37. Bergsbaken T, Bevan MJ. Proinflammatory microenvironments within the intestine regulate the differentiation of tissue-resident CD8+ T cells responding to infection. Nat Immunol. (2015) 16:406–14. doi: 10.1038/ni.3108
39. Skon CN, Lee J-YY, Anderson KG, Masopust D, Hogquist KA, Jameson SC. Transcriptional downregulation of S1pr1 is required for the establishment of resident memory CD8+ T cells. Nat Immunol. (2013) 14:1285–93. doi: 10.1038/ni.2745
40. Flórido M, Muflihah H, Lin LCW, Xia Y, Sierro F, Palendira M, et al. Pulmonary immunization with a recombinant influenza A virus vaccine induces lung-resident CD4+ memory T cells that are associated with protection against tuberculosis. Mucosal Immunol. (2018) 11:1743–52. doi: 10.1038/s41385-018-0065-9
Keywords: tuberculosis, vaccine, parenteral immunization, viral vector, prime-pull, lung, T cells, tissue-resident T cells
Citation: Haddadi S, Vaseghi-Shanjani M, Yao Y, Afkhami S, D'Agostino MR, Zganiacz A, Jeyanathan M and Xing Z (2019) Mucosal-Pull Induction of Lung-Resident Memory CD8 T Cells in Parenteral TB Vaccine-Primed Hosts Requires Cognate Antigens and CD4 T Cells. Front. Immunol. 10:2075. doi: 10.3389/fimmu.2019.02075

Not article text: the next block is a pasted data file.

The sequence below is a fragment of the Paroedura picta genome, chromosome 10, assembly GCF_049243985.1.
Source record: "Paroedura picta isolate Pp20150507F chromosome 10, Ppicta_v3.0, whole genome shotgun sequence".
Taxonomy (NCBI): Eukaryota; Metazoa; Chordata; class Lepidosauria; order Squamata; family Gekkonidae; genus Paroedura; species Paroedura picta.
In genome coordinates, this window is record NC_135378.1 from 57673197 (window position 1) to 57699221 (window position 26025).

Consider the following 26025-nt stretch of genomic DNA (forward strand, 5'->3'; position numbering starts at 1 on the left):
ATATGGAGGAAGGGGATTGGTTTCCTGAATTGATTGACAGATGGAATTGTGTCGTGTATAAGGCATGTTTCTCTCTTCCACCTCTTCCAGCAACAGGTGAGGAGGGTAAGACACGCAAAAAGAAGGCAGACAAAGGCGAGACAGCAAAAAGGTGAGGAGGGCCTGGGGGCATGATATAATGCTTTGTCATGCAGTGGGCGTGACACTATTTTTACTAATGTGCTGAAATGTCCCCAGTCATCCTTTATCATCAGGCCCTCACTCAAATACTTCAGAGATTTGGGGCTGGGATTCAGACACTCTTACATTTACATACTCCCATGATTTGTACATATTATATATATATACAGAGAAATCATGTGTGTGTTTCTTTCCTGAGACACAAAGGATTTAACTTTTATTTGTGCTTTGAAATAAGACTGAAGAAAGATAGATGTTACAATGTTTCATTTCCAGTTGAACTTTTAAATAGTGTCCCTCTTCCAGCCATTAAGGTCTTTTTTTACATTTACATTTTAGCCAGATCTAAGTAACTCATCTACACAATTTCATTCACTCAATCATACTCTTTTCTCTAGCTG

Received: 21 June 2019; Accepted: 16 August 2019;
Published: 06 September 2019.
Edited by:Juraj Ivanyi, King's College London, United Kingdom
Reviewed by:Rajko Reljic, St. George's, University of London, United Kingdom
Irina Caminschi, Monash University, Australia
Copyright © 2019 Haddadi, Vaseghi-Shanjani, Yao, Afkhami, D'Agostino, Zganiacz, Jeyanathan and Xing. This is an open-access article distributed under the terms of the Creative Commons Attribution License (CC BY). The use, distribution or reproduction in other forums is permitted, provided the original author(s) and the copyright owner(s) are credited and that the original publication in this journal is cited, in accordance with accepted academic practice. No use, distribution or reproduction is permitted which does not comply with these terms.